Techcrunch has a report today on MoveDigital, a site that gives organization a quick and easy way to distribute their videos in a variety of digital formats. I gave it a go and the site is very simple to use. The first step is to create an account and upload your video to the MoveDigital site. Copies of the video are then created in a variety of different formats, meaning end users can simply download the video to their computer in its original format (say wmv), acquire the video using bit torrent or download a version that plays on mobile video devices. Below is a screenshot of a widget you can put your website to distribute your video:

Organizations will be charged based on the amount of bandwidth they use (video size * number of users who download the video). So the pricing is based entirely on how much you use the tool. In addition, users who have accounts can choose to donate their own bandwidth to download the video.

Interestingly, according to TechCrunch, John Edward (D-NC) has already signed up for the service. You can view the torrent version of his videos here and the mobile versions here.

I think this is great technology but don’t think there are wide ranging political applications for MoveDigital during the 2006 cycle. Maybe 2008. I’m a pretty big tech nerd and I only occasionally use bit torrent and don’t really have much interest in downloading and watching videos on my phone. I’m pretty happy just watching videos on Youtube or other websites and its the rare video that I actually want to save on my computer for eternity. If I don’t do these things, I find it hard to believe that others are clamoring to at this point. Particularly to acquire campaign videos.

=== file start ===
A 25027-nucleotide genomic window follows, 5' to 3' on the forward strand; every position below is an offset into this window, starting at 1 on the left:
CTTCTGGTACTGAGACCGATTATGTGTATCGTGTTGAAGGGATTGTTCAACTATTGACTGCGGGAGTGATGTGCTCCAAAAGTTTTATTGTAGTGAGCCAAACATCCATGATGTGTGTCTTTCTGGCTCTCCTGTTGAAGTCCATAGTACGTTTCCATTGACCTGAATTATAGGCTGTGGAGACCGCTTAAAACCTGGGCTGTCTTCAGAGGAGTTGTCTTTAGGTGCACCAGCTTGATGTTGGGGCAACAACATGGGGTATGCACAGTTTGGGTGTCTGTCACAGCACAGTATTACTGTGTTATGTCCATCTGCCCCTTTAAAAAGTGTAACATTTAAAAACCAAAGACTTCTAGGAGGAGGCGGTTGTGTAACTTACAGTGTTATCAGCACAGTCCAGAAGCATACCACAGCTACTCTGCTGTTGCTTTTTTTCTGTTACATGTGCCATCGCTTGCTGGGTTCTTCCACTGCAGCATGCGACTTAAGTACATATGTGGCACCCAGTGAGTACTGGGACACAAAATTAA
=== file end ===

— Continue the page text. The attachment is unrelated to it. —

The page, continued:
It’ll be interesting to watch though. And folks that are interested can monitor the Edwards page to see how he is doing – the site shows how many times each video has been downloaded.

About the Author
Todd Zeigler
Todd Zeigler serves as the Brick Factory’s chief strategist and oversees the operations of the firm. In his sixteen year career in digital, he has planned and implemented campaigns for clients including the Pickens Plan, International Youth Foundation, Panthera, Edison Electric Institute, and the American Chemistry Council. Todd develops ambitious online advocacy programs, manages crises, implements online marketing strategies, and develops custom applications and software. He is bad at golf though.